Saturday, 15 October 2011


Release Date: 15/09/11


Shaun Ryder has lived a life of glorious highs and desolate lows. As lead singer of the Happy Mondays, he turned Manchester into Madchester, combining all the excesses of a true rock'n'roll star with music and lyrics that led impresario Tony Wilson to describe him as 'the greatest poet since Yeats'. The young scally who left school at fifteen without ever learning his alphabet had come a very long way indeed. Huge chart success and a Glastonbury headline slot followed, plus numerous arrests and world tours – then Shaun's drug addiction reached its height, Factory Records was brought to its knees and the Mondays split.

But was this the end for Shaun Ryder? Not by a long shot. Two years later he was back with new band Black Grape, and their groundbreaking debut album topped the charts in possibly the greatest comeback of all time. Even his continuing struggle with drugs did not stem the tide of critically acclaimed tracks and collaborations as he went on to prove his musical genius time and again. And then there was the jungle...

Rock'n'roll legend, reality TV star, drug-dealer, poet, film star, heroin addict, son, brother, father, husband, foul-mouthed anthropologist and straight-talking survivor, Shaun Ryder has been a cultural icon and a 24-hour party person for a quarter of a century. Told in his own words, this is his story.


Whenever you see an autobiography you know that its going to be heavily edited, its going to stick mainly to the sunny days and rarely will it follow the subjects bad habits or even give a fully rounded opinion of the person concerned. So whilst I ordered this as Shaun was a local lad (although don’t call him a Manc, he’s a Salford Lad) I expected a title just to deal with his golden years.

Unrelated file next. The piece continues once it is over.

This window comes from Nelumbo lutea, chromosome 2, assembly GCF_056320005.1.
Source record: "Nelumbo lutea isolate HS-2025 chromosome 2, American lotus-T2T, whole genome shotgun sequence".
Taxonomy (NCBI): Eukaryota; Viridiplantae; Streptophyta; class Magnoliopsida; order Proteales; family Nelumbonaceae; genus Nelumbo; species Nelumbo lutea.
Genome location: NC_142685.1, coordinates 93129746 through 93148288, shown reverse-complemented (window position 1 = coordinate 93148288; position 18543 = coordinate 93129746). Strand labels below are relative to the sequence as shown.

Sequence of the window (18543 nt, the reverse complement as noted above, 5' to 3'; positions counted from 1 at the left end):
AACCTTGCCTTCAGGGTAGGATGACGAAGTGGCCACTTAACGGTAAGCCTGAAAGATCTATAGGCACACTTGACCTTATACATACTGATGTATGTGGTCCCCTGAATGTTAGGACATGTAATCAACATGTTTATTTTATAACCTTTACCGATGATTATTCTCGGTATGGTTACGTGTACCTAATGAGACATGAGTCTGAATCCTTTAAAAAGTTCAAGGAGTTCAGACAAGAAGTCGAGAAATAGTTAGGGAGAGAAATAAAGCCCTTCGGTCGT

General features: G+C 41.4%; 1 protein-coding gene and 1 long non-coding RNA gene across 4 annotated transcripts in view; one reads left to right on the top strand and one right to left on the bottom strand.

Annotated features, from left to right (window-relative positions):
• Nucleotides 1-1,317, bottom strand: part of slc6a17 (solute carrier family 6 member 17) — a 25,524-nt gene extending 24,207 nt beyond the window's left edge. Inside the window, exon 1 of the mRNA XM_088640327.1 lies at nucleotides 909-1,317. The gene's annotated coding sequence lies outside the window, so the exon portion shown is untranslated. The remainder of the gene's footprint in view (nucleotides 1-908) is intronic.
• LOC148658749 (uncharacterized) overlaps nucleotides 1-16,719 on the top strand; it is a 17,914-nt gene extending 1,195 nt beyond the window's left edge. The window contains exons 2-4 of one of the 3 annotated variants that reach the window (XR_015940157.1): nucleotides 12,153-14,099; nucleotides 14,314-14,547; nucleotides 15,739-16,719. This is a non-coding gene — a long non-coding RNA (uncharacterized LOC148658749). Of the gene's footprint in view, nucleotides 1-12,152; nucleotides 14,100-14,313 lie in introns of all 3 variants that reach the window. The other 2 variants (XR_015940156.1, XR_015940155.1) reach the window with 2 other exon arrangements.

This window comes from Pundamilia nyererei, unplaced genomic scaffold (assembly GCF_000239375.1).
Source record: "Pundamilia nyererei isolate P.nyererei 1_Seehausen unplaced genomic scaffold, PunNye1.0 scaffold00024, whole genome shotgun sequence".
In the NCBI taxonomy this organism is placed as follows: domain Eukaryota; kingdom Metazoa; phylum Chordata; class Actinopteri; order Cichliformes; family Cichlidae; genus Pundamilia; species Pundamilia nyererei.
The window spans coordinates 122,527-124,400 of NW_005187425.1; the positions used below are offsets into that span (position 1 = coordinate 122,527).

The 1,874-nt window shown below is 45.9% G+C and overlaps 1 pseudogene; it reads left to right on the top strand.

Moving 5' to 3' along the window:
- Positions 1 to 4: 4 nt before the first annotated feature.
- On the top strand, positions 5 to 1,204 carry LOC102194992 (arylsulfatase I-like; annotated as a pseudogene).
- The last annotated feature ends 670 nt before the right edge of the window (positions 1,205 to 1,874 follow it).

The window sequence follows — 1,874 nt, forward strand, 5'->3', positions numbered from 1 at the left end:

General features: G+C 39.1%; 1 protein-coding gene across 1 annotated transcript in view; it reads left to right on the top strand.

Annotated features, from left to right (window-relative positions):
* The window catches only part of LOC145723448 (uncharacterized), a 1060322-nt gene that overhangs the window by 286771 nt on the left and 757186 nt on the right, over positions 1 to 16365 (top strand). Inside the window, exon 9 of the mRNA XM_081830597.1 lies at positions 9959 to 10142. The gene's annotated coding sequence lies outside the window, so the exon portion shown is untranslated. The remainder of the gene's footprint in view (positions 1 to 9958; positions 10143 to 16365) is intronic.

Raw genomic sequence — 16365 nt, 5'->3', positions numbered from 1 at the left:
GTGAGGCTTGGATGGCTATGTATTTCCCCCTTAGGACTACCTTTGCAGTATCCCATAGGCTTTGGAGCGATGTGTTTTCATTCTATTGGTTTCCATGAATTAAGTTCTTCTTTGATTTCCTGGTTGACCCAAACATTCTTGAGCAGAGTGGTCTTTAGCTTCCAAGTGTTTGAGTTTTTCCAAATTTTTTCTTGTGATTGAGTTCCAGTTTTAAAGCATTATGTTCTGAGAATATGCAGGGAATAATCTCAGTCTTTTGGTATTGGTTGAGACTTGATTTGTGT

What this autobiography did was delve into everything from his early years in the family home and how things were for him, how he grew up, the friends he made and lost which gave a rounded picture of the Happy Monday’s Lead Singer before going into his music career. The book was emotive, it was sensitive and open about all the choices he made be they good or bad. Add to this a frank and honest look at his drug taking which whilst you shouldn’t really laugh some were hilarious in places.

All in I really enjoyed this book as we went through the years of his music career and my only disappointment was that it didn’t come with maracas, although I did wonder if something else had been added to the mix as this picture of Cas demonstrates who thinks that its twisted his Penquino. LOL

1 comment:

tammywrites said...

Now this sounds like something my hubby might actually read. Fluff is so done, it would be refreshing to read something that was actually gritty.